Endeavor's Lat Lift-Off

Endeavor's Lat Lift-Off
Under a clear May morning sky, the space shuttle Endeavor launched for the final time. Soaring upward at shortly after 9 AM, the shuttle made a perfect launch for the crowd of excited onlookers, including Representative Gabrielle Giffords, wounded wife of Commander Mark Kelly. Giffords, along with the family members of other Endeavor astronauts, her mother and a nurse, watched the Endeavor create a flame-streaked Texas sky from the roof of the Kennedy Space Center launch center on May 16, 2011.
The crew of six spent part of yesterday with their families. For Giffords and Kelly, that meant a traditional exchange of wedding rings for the duration of the flight, which was expected to take 16 days. The crew was then hustled off to bed at midnight Sunday, only to be awakened at 4 AM Monday for pre-flight preparation. The early wake-up call song was one chosen by Giffords, but which remain a secret, according to Giffords Chief of Staff. Giffords also hand-wrote a note to her husband, which was hidden aboard the Endeavor for him to find during the flight.

Kelly, for his part, had his brother Scott deliver red roses to GIffords and to his daughters. He gave his wedding band to a friend, who promised to put it on a chain for GIffords, since it is far too large for her fingers.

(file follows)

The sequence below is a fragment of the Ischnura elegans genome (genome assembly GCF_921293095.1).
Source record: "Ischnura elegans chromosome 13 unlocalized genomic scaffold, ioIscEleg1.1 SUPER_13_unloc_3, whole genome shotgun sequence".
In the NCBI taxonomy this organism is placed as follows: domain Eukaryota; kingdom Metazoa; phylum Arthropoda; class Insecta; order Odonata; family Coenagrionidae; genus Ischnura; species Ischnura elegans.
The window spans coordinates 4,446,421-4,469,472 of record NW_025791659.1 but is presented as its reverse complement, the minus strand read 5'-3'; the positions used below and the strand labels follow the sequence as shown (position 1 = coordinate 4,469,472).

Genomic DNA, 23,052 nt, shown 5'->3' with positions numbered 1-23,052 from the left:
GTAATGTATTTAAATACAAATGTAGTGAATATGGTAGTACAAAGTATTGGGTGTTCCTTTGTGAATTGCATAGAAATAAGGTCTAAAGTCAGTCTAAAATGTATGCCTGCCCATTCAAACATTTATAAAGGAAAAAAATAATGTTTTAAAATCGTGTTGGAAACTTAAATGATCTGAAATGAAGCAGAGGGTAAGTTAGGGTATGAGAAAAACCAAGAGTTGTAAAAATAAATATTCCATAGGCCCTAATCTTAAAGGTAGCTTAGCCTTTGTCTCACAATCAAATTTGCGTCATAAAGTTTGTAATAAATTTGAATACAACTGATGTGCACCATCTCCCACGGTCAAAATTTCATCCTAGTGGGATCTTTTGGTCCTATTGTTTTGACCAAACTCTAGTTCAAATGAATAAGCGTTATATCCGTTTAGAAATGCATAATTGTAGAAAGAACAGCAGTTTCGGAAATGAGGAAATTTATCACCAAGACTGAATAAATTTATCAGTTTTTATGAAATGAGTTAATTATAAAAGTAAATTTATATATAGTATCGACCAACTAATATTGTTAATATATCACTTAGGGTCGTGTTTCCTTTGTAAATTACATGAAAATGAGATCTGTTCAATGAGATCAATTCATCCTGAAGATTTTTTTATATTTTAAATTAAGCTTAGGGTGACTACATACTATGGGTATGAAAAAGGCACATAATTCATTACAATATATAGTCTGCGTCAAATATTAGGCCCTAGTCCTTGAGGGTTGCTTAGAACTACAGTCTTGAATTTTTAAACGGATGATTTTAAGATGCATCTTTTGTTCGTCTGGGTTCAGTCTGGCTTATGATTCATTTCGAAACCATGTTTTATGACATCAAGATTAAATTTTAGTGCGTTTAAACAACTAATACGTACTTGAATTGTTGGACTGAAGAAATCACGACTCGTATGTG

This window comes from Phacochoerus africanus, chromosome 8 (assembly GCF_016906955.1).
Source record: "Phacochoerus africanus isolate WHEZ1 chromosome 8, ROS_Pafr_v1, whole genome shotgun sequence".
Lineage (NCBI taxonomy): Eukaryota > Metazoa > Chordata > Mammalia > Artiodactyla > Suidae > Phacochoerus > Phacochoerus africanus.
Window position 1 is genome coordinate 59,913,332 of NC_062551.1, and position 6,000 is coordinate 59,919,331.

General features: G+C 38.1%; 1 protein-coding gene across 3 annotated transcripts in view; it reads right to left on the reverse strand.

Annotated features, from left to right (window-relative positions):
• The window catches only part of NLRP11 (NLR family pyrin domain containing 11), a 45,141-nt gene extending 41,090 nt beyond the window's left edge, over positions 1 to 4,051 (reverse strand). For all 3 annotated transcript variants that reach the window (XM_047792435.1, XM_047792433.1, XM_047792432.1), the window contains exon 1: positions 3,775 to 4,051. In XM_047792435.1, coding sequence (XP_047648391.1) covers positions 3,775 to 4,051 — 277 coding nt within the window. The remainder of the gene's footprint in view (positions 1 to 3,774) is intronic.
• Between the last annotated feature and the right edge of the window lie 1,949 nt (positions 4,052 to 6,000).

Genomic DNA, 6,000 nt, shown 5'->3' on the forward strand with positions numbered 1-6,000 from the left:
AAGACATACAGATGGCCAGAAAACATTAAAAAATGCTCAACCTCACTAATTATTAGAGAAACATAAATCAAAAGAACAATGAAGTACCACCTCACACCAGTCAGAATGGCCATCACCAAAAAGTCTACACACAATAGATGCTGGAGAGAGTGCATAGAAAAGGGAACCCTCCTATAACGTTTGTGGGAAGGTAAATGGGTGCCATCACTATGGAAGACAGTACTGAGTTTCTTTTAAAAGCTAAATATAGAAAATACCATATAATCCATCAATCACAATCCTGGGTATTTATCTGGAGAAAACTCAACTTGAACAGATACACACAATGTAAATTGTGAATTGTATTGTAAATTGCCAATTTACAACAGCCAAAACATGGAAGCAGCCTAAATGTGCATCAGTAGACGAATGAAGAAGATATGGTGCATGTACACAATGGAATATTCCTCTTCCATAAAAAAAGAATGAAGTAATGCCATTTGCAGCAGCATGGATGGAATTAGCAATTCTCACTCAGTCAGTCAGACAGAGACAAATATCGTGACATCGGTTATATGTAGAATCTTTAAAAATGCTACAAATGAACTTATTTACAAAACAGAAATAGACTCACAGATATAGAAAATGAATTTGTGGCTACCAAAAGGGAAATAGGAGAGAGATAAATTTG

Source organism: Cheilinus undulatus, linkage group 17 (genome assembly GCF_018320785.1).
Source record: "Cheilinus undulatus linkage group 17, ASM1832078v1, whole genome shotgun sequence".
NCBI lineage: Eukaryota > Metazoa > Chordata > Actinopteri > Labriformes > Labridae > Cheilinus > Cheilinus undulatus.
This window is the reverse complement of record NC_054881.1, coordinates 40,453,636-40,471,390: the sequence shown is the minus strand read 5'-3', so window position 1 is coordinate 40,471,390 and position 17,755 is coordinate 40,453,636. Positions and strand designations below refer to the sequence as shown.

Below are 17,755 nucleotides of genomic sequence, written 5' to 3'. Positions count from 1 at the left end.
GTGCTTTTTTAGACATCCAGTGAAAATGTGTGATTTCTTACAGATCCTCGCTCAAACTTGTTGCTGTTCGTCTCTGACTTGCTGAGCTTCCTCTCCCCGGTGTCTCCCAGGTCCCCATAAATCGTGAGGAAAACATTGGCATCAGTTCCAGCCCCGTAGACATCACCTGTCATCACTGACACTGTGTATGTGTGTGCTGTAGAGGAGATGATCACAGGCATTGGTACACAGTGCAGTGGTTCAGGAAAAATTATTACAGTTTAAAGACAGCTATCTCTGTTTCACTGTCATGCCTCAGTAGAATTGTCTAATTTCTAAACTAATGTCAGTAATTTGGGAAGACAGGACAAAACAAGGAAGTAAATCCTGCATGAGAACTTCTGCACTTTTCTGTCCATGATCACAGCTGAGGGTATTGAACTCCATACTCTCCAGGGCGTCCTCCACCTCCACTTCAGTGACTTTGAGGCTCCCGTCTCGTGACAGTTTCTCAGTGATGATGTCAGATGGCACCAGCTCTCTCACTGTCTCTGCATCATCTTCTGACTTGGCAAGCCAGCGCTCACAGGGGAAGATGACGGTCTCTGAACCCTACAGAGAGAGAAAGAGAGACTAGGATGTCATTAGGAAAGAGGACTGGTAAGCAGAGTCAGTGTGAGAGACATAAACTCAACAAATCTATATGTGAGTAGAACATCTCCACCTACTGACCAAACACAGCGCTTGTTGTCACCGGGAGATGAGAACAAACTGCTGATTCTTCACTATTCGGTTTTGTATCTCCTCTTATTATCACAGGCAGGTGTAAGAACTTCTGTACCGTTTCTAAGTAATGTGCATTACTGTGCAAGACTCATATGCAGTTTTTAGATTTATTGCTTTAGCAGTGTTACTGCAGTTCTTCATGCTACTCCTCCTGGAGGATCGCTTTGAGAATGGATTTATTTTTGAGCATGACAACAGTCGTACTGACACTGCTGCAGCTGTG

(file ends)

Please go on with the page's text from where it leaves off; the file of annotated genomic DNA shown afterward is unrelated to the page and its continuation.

The launch is the final flight for the Endeavor, which was commissioned in1973. It has flown a total of 25 flights in its 38 year history. This mission will feature four space walks, a trip to the International Space Station and the delivery and installation of a device that might just find the origins of the universe. The Alpha Magnetic Spectrometer (AMS) is a module that will measure cosmic rays, searching for unusual activity, dark matter (believed to exist because of otherwise unexplainable differences in the measurements of other matter and background radiation, and for antimatter. The physics experiment was produced by the Air Force Academy and was nicknamed ‘Canary’.

The US space shuttle program will be retired after the next shuttle launch, the last, scheduled for early in July, when the Aquarius will deliver supplies and equipment to the International Space Station.

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